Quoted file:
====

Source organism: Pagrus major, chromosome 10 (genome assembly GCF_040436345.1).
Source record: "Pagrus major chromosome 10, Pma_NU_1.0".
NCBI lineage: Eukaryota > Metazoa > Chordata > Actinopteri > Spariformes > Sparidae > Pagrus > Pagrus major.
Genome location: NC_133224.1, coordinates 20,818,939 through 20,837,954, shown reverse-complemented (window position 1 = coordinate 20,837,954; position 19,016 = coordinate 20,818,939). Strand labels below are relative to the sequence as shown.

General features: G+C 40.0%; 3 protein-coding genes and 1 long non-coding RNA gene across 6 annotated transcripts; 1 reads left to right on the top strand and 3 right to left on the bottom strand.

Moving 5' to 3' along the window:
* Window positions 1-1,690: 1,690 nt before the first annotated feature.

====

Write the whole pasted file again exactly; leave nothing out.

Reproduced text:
Source organism: Pagrus major, chromosome 10 (genome assembly GCF_040436345.1).
Source record: "Pagrus major chromosome 10, Pma_NU_1.0".
NCBI lineage: Eukaryota > Metazoa > Chordata > Actinopteri > Spariformes > Sparidae > Pagrus > Pagrus major.
Genome location: NC_133224.1, coordinates 20,818,939 through 20,837,954, shown reverse-complemented (window position 1 = coordinate 20,837,954; position 19,016 = coordinate 20,818,939). Strand labels below are relative to the sequence as shown.

General features: G+C 40.0%; 3 protein-coding genes and 1 long non-coding RNA gene across 6 annotated transcripts; 1 reads left to right on the top strand and 3 right to left on the bottom strand.

Moving 5' to 3' along the window:
* Window positions 1-1,690: 1,690 nt before the first annotated feature.